So What About the Weather? -  July has been pleasant here in our little part of the world. We have had some warm days, mostly offset by cool nights. Overall, the summer has been a bit cooler than the 30-year average. The fine weather has allowed for more flowers and more vegetables than last year. Two small hail storms were the only downside of this summer’s weather. The second one was short-lived, but nickel-sized hail took out most of our raspberries and the higher-on-the-vine tomatoes. Update - tomatoes are looking good and tasting even better!

Finishing a Book – I was asked this week if I had ever started but not finished a book. They should have asked me how many books have you started but not finished. My answer – too many. I have written nearly 200 pages with 200+ footnotes on one nonfiction project, now dead for five years. Add a kid’s book or two, a memoir, and two series books I abandoned. I nearly forgot to mention a history storybook and a historical highlights book. Maybe some days, I will go back and look at one or more of these books, but not soon.

Edits – The first long and slow edit of the third of my Blade Holmes western mysteries is complete. Now I will lay it aside for a week or two, then listen to the computer read it. Then a third go through. In the meantime, I am editing the third of my nonfiction books for older readers. It is a shorter book; I should finish this edit in a week or so.


Writing Quote of the Week – “A blank piece of paper is God’s way of telling us how hard it is to be God.” Sidney Sheldon

Photos – Today’s photos are from this week’s wanderings, walks, and strolls.

Tuesday, June 27, 2023

As I write this, July is just around the corner. Since my last post, we have spent time in the mountains west of town and a few most enjoyable days with an old friend in the Wyoming and South Dakota Black Hills.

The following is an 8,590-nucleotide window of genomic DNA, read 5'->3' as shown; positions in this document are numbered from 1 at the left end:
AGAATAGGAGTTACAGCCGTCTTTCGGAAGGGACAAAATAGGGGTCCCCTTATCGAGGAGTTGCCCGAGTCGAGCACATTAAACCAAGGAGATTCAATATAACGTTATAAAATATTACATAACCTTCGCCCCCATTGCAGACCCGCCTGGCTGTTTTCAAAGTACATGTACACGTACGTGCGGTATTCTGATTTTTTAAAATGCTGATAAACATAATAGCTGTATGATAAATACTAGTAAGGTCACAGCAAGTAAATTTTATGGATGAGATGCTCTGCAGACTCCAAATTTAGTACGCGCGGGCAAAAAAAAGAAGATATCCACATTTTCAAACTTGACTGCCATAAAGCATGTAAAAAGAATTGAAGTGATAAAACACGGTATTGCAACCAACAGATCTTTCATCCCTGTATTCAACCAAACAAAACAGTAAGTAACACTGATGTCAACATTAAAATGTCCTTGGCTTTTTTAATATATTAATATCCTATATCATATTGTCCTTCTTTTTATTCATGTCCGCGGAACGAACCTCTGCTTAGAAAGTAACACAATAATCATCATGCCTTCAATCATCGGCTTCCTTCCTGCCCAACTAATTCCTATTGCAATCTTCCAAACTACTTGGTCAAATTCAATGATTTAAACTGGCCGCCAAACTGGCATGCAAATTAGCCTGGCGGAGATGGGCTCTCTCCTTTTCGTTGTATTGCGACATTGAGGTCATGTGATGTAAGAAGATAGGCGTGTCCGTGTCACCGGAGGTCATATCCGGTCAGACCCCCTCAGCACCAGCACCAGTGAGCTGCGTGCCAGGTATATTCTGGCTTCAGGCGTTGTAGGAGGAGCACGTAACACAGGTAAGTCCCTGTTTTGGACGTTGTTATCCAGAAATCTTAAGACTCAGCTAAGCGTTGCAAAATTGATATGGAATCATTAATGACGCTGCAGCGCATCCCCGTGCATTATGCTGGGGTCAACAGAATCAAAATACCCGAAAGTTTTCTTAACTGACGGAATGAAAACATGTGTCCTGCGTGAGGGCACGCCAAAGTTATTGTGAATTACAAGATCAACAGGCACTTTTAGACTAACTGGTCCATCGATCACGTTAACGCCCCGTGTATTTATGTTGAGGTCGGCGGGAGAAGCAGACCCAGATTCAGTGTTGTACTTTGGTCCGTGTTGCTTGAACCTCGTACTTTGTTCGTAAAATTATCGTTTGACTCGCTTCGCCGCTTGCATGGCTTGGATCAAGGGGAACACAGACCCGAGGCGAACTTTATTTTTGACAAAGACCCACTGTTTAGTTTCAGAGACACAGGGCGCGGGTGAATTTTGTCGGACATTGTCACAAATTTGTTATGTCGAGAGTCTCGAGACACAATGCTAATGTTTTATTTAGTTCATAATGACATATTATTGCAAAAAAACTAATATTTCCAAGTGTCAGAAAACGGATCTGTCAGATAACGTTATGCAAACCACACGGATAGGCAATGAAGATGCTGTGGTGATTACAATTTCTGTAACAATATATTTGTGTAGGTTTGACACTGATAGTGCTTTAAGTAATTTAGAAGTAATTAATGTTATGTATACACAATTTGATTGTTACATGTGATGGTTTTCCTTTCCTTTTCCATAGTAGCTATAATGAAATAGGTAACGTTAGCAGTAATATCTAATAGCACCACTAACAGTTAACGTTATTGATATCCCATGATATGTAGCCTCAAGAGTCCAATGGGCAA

As always, I find myself writing new material when I should be finishing the editing process on several other works. Oh, well! I'm enjoying it. Most of my writing  I now do on the deck during the day. Nothing beats sitting outside and enjoying nature and the sounds of a small town when I am creating – or, as I am now, drinking iced tea and eating a muffin.

Since my last post, I have written about 2,000 words (new words,  not edited rewrites). I consider that not too bad, considering the amount of running we have been doing.


Is Writing Hard?

That was a question once asked by a fifth grader. My answer – "No, not if you have something you are passionate about, then it can seem easy."

So many young or beginning writers attempt to write for the market. Find the best-selling genre and write like the top pros. That is a bad idea in so many ways. Write what you want and about what you want – happiness, not cash. If you are great and the book is terrific, success and money will find you.


Book Sales

I have not done anything other than what I always do, advertising-wise, but for some reason, my book sales are pretty brisk, at least for me. Thanks, everyone!


Health Update

I did show up for my six months after the surgery appointment. Exrays show significant new bone growth from C3 to C7 – that's good. The new bone helps tighten all the new titanium and makes my neck more stable and safe. I can start playing golf again in three months, although I can hit half shots now. That will be a nice milestone.



Writing Quote of the Day

All modern American literature comes from one book by Mark Twain called Huckleberry Finn. American writing comes from that. There was nothing before. There has been nothing as good since."

Ernest Hemingway


Today's Photos are from our trip to the Black Hills  Lots of forest road travel – lovely!

Monday, June 12, 2023

Back in the Saddle - Writing Update

 We are nearing the middle of June. I hope everyone is doing well and enjoying the warmer weather.


I have been hard at work gardening, writing, and walking.



Most of my writing time is spent on three separate projects, two non-fiction for senior readers and the other a historical mystery. (For Western lovers)

I managed to write over 3,000 words in the past ten days. That may seem slow for many writers, but it is pretty fast for me. The Western mystery is finished, but why not one last go-over? The other two, one finished and one about 70%, still have a way to go – fun times.